Thank you for sharing this.
    I have been frustrated as a new grad, working on my own for the last 4 months. At least 1/3 working days I’m staying 1 hour later than my shift.
    Trying to explain all of the above to my spouse; difficult! , he has a 8-5 job, where many things can be done the next day….not in nursing, as you know.
    I love nursing and all the reasons that brought me to it, also, getting off 1 hour late and getting paid for it, is not the worse, right? Also, having 4 days off and being able to make your own schedule, is a + when you are a mom.
    However, it breaks my heart on the times when I return home and find spouse upset because I had to stay longer;-( … Is very frustrating!

  • AndriaCRNA

    When you are a new nurse, staying late is a given. It does tend to get a little better with time but there are still shifts that throw you completely off your schedule. There is just not enough time in a shift to take care of patients, deal with visitors, carry out orders, notify medical teams of progress/setbacks AND document everything as well. Perhaps your spouse will be more understanding if he sees that other nurses have the same issue? I often had to stay late as an ICU nurse but our management would not pay us for staying late so we would clock out and finish out our charting or other tasks off the clock. Try to explain to him that taking care of sick patients is not a predictable job. If a patient crumps at any point in your shift, you work your tail off until your shift is over, then you support the new nurse coming on to pick up where you left off. After shift change, you know your patient is in other caring hands, and you can breathe for long enough to look back through the charts, orders, and documents to make sure you did all of the things you were supposed to do so that A) the patient is safe, and B) you have provided good documentation of your care. I hope your spouse comes around to understand the life of a nurse because you deserve to have someone waiting at home for you that is supportive of your career and that understands you just spent hours caring for others (which can be quite stressful) and you might need some taking care of too!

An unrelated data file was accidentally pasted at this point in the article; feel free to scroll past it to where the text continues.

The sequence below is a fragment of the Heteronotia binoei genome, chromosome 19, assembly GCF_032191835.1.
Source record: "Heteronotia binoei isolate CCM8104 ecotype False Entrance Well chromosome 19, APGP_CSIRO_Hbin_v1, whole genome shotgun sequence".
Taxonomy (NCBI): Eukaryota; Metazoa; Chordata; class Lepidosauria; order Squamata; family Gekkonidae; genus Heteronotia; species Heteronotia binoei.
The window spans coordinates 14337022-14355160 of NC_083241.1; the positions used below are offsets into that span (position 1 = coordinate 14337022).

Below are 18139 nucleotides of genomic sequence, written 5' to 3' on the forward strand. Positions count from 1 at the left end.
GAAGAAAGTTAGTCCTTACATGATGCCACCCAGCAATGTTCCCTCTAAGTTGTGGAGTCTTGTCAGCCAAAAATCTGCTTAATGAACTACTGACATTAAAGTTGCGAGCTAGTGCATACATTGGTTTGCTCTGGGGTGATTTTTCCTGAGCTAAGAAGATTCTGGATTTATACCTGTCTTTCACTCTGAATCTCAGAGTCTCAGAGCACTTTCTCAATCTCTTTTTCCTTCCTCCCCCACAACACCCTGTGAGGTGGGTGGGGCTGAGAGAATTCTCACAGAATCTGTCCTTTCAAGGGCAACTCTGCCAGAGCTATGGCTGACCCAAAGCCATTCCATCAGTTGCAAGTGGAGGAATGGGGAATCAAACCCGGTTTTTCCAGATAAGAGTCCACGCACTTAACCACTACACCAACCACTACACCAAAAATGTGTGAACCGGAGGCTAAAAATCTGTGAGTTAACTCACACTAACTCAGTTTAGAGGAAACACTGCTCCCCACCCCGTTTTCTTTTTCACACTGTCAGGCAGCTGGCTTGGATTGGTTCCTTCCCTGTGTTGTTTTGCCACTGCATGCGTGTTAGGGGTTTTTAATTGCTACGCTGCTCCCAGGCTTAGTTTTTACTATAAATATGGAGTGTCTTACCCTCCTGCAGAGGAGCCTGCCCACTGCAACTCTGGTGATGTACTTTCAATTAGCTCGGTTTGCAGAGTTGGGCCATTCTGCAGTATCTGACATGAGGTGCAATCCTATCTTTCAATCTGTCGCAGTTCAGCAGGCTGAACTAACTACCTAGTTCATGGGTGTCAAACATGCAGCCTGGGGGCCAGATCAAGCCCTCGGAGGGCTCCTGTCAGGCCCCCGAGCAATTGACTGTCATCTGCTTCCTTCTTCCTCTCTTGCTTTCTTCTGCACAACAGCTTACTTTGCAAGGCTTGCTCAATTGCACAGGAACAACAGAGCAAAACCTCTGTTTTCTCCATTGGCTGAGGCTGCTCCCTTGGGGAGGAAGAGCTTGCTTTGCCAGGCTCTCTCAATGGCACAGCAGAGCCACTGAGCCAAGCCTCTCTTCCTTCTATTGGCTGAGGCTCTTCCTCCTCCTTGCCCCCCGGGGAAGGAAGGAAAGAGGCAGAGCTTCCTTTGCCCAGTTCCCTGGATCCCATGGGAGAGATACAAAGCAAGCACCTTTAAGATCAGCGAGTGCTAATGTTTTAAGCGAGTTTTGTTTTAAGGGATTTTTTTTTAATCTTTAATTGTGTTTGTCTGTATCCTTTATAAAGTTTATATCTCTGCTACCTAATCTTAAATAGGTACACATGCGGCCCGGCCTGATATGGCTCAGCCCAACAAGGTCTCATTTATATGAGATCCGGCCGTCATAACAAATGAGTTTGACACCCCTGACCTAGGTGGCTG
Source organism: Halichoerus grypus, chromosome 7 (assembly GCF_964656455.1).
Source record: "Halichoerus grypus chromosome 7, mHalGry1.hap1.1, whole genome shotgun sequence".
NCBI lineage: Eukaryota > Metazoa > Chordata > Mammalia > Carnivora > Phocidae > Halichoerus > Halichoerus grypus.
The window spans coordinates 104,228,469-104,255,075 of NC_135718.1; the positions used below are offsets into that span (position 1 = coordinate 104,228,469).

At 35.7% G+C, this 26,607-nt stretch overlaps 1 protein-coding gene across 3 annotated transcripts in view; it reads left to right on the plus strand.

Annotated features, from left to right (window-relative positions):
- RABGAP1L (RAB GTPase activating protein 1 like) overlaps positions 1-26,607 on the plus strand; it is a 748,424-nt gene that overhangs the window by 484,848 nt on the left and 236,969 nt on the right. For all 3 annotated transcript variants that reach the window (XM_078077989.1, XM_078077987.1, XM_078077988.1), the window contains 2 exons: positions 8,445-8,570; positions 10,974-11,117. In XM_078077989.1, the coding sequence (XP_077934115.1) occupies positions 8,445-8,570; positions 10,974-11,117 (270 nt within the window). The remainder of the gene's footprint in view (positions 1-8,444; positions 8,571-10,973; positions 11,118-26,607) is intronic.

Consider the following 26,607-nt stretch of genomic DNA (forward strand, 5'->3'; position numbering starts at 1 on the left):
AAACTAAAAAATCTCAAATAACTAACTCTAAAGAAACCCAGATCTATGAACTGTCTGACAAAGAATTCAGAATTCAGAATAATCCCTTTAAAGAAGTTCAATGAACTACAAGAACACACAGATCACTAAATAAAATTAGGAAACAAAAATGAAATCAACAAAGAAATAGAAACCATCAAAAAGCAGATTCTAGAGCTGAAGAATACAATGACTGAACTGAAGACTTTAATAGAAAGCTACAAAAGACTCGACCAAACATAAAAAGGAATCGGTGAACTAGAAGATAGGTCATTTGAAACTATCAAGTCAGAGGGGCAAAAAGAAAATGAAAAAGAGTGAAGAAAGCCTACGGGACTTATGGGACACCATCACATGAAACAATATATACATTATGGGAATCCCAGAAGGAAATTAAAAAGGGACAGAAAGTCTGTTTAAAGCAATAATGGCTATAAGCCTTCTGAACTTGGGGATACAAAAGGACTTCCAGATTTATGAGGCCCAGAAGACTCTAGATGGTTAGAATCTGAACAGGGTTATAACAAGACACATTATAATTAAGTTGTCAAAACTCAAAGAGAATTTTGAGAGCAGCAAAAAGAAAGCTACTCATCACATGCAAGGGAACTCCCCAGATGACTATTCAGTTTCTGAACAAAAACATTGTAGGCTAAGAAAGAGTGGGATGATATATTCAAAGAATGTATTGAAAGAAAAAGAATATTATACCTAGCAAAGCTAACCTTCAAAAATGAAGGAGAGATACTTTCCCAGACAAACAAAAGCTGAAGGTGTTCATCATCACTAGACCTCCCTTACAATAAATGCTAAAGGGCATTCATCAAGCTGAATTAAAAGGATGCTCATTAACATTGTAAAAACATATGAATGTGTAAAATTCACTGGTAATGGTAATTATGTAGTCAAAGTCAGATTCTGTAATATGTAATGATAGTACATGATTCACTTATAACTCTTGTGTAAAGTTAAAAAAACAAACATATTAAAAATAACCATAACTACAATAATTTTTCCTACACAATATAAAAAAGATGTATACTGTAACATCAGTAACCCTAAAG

• Sunflower

    Thank you for the comments on the positive side of staying late. I graduated in December of 2013. I have been made to feel that I am a failure for staying late to document on resident’s progress, lab draws and the like. It seems to me that all the facility cares about is the bottom line. I have felt a failure and have looked at ways to cut time spent here and there in the day and often not taking a break to accomplish everything to be able to get out on time. It is a relief to know that other nurses feel the same way.

  • Rom

    Thanks for an amazing article well written and well done. This is so true when it comes to nursing. I never realized how much effort it took. I now work a agency called and a coordinator and many just don’t realize the work that goes into being a nurse

  • David Stack

    For many people I don’t know i they realize how much work a nurse goes through. Being a nurse is no easy task. I work with a home care agency called and nurse work is not easy

Previous post:

Next post: